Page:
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Flux of an Electric field with a constant charge density

  1. Nov 18, 2009 #1
    This is actually a problem in my Vector Calc class, but is very fitting for this section.

    I have been trying to understand this problem, and cannot seem to figure out where to go.

    The z-axis carries a constant electric charge density of λ units of charge per unit length with λ > 0. The resulting electric field is given by

    E=5λ*xi+yj/x^2+y^2

    Compute the flux of outward through the cylinder x^2 + y^2 ≤ R^2, for 0 ≤ z ≤ h. Use lambda for λ.


    I have been having pretty good success with most of the problems from this section, but I cannot seem to set this guy up.

    Since both the normal vector, and the electric field are pointing radially away from the z axis, the angle between them is 0.

    Can someone give me a step in the right direction please? I have a few problems that are driving me nuts.
     
  2. jcsd
  3. Nov 18, 2009 #2

    gabbagabbahey

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    Hi want2learn, welcome to PF!:smile:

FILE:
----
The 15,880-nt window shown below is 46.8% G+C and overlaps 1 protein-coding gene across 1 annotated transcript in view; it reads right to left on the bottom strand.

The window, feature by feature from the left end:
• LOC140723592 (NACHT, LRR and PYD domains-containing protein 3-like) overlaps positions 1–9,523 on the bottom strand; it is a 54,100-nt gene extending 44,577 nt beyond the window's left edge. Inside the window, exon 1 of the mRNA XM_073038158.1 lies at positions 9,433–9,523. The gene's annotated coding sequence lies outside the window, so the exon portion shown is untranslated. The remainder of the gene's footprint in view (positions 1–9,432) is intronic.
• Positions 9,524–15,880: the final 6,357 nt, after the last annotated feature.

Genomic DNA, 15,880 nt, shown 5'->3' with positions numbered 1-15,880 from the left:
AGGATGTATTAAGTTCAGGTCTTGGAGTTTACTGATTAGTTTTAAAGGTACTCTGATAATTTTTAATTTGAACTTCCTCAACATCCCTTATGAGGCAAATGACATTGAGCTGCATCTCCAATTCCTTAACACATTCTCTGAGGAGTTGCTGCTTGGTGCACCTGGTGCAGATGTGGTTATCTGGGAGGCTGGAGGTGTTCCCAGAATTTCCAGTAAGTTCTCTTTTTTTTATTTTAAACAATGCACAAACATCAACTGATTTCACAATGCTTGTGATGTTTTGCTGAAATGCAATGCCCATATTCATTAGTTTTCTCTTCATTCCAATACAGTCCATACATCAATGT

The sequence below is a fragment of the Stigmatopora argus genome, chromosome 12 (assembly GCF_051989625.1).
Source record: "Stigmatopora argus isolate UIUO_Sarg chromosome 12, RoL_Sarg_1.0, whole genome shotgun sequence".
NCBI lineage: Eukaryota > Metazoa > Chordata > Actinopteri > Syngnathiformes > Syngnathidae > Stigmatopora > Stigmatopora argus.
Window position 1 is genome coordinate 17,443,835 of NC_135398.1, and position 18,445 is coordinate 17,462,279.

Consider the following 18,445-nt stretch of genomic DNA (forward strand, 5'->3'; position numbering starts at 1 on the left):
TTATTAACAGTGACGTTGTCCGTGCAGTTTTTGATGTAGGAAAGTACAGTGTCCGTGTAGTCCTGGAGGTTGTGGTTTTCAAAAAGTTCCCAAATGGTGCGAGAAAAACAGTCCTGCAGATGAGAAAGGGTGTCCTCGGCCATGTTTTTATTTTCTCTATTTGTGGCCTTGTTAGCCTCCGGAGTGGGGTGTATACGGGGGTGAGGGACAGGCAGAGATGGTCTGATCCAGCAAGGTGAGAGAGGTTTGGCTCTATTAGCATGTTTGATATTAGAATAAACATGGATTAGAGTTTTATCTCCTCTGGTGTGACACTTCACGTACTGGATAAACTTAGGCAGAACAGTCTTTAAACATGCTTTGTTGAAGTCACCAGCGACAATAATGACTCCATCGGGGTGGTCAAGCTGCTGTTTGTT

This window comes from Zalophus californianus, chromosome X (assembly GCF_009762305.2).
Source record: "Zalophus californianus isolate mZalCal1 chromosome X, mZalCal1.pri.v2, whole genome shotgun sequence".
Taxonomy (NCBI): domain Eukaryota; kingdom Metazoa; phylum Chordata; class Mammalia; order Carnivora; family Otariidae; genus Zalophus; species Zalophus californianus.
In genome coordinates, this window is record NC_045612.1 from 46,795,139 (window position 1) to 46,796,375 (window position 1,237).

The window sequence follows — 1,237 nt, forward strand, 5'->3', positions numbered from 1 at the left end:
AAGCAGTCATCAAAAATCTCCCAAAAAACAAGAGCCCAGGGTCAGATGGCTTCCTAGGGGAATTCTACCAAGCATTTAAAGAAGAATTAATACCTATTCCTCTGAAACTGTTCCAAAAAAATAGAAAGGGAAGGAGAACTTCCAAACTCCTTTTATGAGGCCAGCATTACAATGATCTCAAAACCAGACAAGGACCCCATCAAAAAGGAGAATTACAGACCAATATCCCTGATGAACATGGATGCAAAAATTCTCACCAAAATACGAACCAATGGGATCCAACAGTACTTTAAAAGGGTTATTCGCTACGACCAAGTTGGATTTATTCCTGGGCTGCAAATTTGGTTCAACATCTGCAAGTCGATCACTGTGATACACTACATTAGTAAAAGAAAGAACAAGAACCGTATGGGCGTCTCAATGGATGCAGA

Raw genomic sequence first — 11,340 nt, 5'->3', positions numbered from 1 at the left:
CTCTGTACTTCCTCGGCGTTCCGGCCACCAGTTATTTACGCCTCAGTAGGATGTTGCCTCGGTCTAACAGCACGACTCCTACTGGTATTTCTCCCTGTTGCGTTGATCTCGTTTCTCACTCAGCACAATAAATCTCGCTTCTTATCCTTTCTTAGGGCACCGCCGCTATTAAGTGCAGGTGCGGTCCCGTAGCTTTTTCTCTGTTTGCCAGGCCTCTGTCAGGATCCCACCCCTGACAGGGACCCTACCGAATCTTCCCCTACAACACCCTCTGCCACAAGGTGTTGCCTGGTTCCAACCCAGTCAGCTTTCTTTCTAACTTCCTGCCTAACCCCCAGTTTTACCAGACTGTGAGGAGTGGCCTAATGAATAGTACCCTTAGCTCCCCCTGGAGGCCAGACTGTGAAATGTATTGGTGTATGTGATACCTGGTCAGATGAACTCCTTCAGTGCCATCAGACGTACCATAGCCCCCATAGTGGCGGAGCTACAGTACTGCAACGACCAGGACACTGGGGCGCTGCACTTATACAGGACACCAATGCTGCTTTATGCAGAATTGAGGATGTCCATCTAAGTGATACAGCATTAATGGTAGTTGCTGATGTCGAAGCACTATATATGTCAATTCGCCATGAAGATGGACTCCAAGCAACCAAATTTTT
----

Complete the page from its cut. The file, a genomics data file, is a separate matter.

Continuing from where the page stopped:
Since you are asked to calculate the electric flux, a good place to start might be to write down the definition (in equation form) of electric flux....don't ya think?:wink:
     
  4. Nov 19, 2009 #3
    Ok, when I said I don't know where to start, I did not mean that basic.

    I know Gauss's electric flux equation. I know that it involves the Electric field, the normal vector to the area, and the area of the cylinder (2*pi*r*h).

    How can I find the normal vector in this problem?
     
  5. Nov 19, 2009 #4

    gabbagabbahey

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    Draw a picture...the cylinder has 3 surfaces, what are they? How does one normally find the unit normal to a surface?...Do that.
     
  6. Nov 19, 2009 #5
    I drew a picture, and have everything set up. the Surface Area of the cylinder would be 2pi*r^2+2pi*r*h. Since the charge is located along the z axis, and the cylinder is oriented around the z axis, the top and bottom of the cylinder should not be used in the SA. So, the surface area would just be 2*pi*r*h, right?

    And, normally I would cross two vectors to find the normal vector, and I am not getting how you find it on a cylinder like this. Since the angle between the normal and the electric field is 0, does it end up just being the Electric field*Surface Area ?
     
  7. Nov 19, 2009 #6

    gabbagabbahey

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    How do you know that the angle between the electric field and the surface normal is zero if you can't find the surface normal?

    Also, the equation for flux involves an integral doesn't it?...What makes you think the result of that integral will just be electric field*surface area?
     
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